So anyway, it WAS really, really hard. But I think it was good for me, too, in some strange way. Oh, I wish we didn't have to try to go on with normal life and grieve at the same time. I wish everyone understood what this is like and was more supportive. I wish A. lived nearby so we could see each other and cry together and hug each other. I wish Abigail hadn't died. I miss her so much.

Sunday, April 20, 2003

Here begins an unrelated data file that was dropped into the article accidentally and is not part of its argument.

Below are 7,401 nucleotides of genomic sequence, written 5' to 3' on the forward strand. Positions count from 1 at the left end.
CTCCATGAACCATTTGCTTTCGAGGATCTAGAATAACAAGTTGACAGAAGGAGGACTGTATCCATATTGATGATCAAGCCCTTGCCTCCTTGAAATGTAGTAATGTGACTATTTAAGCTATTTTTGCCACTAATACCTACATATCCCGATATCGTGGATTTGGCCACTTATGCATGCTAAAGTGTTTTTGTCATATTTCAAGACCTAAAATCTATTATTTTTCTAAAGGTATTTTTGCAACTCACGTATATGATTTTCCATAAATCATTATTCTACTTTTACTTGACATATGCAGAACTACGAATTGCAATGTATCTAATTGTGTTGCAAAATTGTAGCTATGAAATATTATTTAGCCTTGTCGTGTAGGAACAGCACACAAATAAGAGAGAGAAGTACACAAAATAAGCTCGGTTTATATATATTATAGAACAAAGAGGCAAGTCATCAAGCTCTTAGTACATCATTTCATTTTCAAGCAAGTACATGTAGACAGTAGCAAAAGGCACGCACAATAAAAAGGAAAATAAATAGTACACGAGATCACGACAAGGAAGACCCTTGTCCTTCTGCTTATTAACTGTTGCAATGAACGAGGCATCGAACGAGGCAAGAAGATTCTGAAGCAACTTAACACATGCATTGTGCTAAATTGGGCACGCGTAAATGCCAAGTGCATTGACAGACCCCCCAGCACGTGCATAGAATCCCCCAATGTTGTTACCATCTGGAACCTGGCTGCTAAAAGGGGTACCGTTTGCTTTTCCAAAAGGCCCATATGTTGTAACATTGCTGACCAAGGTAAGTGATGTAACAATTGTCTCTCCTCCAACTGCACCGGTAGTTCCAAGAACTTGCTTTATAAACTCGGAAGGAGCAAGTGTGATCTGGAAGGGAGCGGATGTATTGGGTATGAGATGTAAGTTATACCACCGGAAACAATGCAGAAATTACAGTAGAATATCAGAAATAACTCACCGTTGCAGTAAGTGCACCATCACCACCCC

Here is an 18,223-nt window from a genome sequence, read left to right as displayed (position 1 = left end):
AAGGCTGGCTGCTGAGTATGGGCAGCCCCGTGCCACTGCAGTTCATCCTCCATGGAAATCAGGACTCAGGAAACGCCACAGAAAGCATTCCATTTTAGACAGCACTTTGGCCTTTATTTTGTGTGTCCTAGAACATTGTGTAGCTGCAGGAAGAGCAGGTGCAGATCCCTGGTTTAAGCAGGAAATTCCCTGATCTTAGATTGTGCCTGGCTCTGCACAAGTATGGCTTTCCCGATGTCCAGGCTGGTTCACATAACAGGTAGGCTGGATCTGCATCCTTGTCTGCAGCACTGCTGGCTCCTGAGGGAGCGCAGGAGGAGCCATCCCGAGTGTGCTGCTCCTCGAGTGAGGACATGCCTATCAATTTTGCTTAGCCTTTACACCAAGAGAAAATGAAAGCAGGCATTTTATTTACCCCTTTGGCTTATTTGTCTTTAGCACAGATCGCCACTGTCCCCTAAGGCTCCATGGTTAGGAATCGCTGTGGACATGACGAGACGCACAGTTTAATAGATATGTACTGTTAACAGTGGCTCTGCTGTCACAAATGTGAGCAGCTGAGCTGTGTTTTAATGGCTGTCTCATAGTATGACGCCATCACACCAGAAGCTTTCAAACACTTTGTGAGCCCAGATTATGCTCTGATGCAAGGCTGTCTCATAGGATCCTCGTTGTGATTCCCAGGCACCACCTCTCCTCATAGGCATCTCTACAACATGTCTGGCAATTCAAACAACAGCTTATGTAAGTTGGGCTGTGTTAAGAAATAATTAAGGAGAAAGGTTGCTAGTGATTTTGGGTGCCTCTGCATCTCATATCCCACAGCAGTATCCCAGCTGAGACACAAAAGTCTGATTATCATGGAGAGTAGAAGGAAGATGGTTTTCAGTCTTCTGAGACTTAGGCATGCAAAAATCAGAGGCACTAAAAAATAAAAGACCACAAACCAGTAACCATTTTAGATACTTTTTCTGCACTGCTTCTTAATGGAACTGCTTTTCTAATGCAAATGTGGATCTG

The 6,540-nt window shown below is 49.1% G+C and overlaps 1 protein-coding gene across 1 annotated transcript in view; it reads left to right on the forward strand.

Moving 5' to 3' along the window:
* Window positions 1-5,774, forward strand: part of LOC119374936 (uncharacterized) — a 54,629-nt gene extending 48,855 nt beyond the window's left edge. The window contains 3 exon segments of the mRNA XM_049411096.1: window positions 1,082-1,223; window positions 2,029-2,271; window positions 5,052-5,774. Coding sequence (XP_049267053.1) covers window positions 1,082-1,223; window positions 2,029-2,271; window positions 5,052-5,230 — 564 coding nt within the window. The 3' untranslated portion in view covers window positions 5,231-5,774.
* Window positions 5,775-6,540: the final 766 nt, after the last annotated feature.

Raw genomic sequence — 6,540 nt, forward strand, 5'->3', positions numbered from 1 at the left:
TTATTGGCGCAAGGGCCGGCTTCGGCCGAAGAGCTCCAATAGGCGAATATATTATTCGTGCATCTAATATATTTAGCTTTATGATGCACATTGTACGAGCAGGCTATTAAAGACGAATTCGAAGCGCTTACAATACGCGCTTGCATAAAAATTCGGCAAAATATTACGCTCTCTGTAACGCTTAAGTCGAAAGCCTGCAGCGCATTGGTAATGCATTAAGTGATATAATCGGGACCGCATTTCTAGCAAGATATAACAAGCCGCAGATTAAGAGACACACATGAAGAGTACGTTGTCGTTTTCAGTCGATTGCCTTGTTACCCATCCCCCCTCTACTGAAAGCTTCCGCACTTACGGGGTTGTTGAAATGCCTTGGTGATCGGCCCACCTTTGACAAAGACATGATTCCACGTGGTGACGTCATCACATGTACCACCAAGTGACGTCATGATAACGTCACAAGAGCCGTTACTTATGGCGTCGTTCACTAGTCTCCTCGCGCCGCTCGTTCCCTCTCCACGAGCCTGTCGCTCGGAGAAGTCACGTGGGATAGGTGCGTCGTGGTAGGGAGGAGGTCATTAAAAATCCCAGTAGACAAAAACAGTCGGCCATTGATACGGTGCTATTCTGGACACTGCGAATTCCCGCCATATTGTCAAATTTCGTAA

Easter. Yesterday we had our egg hunt party at our house and I actually enjoyed myself. Today I had a hard day because I hadn't had my alone time to recover and I had to go back to church right away. I have realized that Saturday social events wreak havoc on Sundays. And Sundays are really tough anyway - Steve is under pressure, so it is not a good day for me to be falling apart. And this week I had told Steve I wanted to go by the cemetery on the way to church, so he said, let's leave by 8:30, which is about 1/2 hour early. So this morning, it became evident that there's no way he's going to be ready to leave by 8:30. Since he had told me we would leave early, it just really angered and hurt me. And so I took the kids and we went.